Several of Germany’s largest newspaper and magazine publishers have instituted legal proceedings against Google, Microsoft, and Yahoo. They’re seeking an order that would make the search engines pay them an 11 percent portion of their “gross sales, including foreign sales” that come “directly and indirectly from making excerpts from online newspapers and magazines public.” That’s according to new media pundit Jeff Jarvis, who published a blog post this morning calling the demands “as absurd as they are cynical and dangerous” and part of a German “war on the link.”

German publishers want an 11 percent cut of Google News | Ars Technica

One theory is that the rise of twin technological forces—the social flood and the age of analytics—will (a) make the news more about readers; and (b) make news organizations more like each other. Why should the death of homepages give rise to news that’s more about readers? Because homepages reflect the values of institutions, and Facebook and Twitter reflect the interest of individual readers. These digital grazers have shown again and again that they aren’t interested in hard news, but rather entertainment, self-help, awe, and outrage dressed up news. Digitally native publishers are pretty good at pumping this kind of stuff out. Hence quizzes, hence animals, hence 51 Photos That Show Women Fighting Sexism Awesomely. Even serious publishing companies know that self-help and entertainment often outperform outstanding reporting.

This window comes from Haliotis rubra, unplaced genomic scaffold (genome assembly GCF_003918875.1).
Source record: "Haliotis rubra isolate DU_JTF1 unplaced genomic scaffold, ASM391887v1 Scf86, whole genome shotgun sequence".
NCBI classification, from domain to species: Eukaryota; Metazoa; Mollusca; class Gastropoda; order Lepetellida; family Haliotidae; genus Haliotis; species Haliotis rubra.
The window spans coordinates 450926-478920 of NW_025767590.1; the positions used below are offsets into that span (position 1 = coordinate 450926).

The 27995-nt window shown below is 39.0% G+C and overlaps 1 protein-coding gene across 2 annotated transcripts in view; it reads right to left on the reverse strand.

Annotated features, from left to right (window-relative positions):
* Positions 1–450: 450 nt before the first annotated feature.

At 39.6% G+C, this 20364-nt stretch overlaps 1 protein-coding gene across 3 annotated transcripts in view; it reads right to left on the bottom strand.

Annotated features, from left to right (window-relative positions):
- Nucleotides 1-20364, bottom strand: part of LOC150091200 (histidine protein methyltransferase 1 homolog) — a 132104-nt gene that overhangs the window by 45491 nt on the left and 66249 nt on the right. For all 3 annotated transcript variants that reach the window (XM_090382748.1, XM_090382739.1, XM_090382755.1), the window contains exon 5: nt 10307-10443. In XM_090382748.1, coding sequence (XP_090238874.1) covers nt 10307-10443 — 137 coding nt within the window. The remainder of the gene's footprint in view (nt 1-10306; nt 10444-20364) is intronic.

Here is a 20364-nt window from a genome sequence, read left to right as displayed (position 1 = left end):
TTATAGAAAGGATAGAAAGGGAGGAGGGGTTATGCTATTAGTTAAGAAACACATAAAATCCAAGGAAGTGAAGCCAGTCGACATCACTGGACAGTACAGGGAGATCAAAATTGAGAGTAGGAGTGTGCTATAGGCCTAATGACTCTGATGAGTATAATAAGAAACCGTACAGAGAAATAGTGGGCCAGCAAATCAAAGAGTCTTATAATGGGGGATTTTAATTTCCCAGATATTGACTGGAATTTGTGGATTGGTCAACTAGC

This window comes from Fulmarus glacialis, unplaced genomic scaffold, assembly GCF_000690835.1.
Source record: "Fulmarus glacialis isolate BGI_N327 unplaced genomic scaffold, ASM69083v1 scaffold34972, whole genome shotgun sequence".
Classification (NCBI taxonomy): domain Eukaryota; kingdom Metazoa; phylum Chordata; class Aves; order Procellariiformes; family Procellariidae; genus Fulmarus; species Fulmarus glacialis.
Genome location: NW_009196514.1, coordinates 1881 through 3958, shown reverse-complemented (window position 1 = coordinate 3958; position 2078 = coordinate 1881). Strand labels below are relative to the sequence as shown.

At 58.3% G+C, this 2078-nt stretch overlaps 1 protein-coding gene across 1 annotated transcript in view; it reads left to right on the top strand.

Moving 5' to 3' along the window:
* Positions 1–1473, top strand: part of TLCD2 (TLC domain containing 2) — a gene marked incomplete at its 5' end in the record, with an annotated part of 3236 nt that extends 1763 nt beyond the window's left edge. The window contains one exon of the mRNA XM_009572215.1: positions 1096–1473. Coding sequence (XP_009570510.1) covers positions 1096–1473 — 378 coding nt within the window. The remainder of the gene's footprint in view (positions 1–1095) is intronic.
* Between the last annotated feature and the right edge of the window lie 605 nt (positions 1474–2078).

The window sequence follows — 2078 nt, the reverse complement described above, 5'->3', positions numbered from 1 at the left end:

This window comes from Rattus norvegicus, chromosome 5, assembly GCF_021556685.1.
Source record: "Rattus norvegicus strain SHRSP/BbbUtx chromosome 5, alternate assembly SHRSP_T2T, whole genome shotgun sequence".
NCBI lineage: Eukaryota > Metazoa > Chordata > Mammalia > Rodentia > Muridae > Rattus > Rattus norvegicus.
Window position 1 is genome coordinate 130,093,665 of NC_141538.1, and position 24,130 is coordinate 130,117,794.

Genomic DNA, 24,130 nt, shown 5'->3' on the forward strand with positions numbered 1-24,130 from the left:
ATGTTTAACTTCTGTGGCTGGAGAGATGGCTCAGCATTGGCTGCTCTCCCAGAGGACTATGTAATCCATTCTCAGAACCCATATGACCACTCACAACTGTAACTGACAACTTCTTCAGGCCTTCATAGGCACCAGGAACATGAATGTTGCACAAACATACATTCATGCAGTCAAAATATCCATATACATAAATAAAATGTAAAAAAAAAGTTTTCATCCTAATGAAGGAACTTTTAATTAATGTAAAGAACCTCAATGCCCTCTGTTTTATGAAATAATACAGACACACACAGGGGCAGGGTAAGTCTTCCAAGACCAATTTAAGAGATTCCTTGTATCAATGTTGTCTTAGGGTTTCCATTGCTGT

What the Death of Homepages Means for the Future of News - Derek Thompson - The Atlantic

We need to be more disciplined about what needs to be said,” Kathleen Carroll, AP’s executive editor, said in a (short) interview. “We don’t do enough distilling and honing, and we end up making our readers do more work.

New Associated Press guidelines: Keep it brief - The Washington Post

I asked associate managing editor Jim Roberts why there were no formal web meetings like the print meetings to decide coverage and story placement. He told me, “You’ve seen how fast the web moves. You can’t sit around and plan for that. It’s too quick for people to stand around and debate.” This comment was a clear recognition that the print process couldn’t work for the web. There were some meetings that lasted no more than 10 or 15 minutes, and they didn’t offer much guidance about which stories should lead the homepage and when. The morning web meeting was an opportunity for journalists to tell other staff what stories might be coming down the pipeline, but the homepage editor I followed over the course of one morning, Mick Sussman, said he rarely paid attention to this meeting. In fact, he admitted that he couldn’t hear it from his desk. Decisions as to what column of the web page to put a story in, or how to order the stories, or how long to keep a story in place, were the kinds of things left up to the homepage editor and his or her supervisor, not decisions made by committee — particularly during the day, when most people in the United States come to the site.